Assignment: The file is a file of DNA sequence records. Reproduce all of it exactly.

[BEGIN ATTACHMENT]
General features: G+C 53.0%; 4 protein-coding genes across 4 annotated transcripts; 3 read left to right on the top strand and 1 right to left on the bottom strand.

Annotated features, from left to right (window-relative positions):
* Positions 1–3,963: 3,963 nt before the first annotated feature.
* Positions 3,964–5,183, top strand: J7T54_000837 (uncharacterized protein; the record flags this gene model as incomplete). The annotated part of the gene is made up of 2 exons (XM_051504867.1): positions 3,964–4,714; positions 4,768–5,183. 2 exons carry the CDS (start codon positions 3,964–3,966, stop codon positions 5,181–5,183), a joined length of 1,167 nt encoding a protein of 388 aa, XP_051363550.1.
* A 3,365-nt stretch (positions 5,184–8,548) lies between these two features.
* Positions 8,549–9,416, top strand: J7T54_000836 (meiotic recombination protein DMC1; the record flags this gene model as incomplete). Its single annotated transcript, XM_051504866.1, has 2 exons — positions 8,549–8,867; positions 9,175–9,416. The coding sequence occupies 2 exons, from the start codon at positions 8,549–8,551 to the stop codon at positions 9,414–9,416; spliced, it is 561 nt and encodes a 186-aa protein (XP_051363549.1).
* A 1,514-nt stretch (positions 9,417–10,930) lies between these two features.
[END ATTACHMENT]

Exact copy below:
General features: G+C 53.0%; 4 protein-coding genes across 4 annotated transcripts; 3 read left to right on the top strand and 1 right to left on the bottom strand.

Annotated features, from left to right (window-relative positions):
* Positions 1–3,963: 3,963 nt before the first annotated feature.
* Positions 3,964–5,183, top strand: J7T54_000837 (uncharacterized protein; the record flags this gene model as incomplete). The annotated part of the gene is made up of 2 exons (XM_051504867.1): positions 3,964–4,714; positions 4,768–5,183. 2 exons carry the CDS (start codon positions 3,964–3,966, stop codon positions 5,181–5,183), a joined length of 1,167 nt encoding a protein of 388 aa, XP_051363550.1.
* A 3,365-nt stretch (positions 5,184–8,548) lies between these two features.
* Positions 8,549–9,416, top strand: J7T54_000836 (meiotic recombination protein DMC1; the record flags this gene model as incomplete). Its single annotated transcript, XM_051504866.1, has 2 exons — positions 8,549–8,867; positions 9,175–9,416. The coding sequence occupies 2 exons, from the start codon at positions 8,549–8,551 to the stop codon at positions 9,414–9,416; spliced, it is 561 nt and encodes a 186-aa protein (XP_051363549.1).
* A 1,514-nt stretch (positions 9,417–10,930) lies between these two features.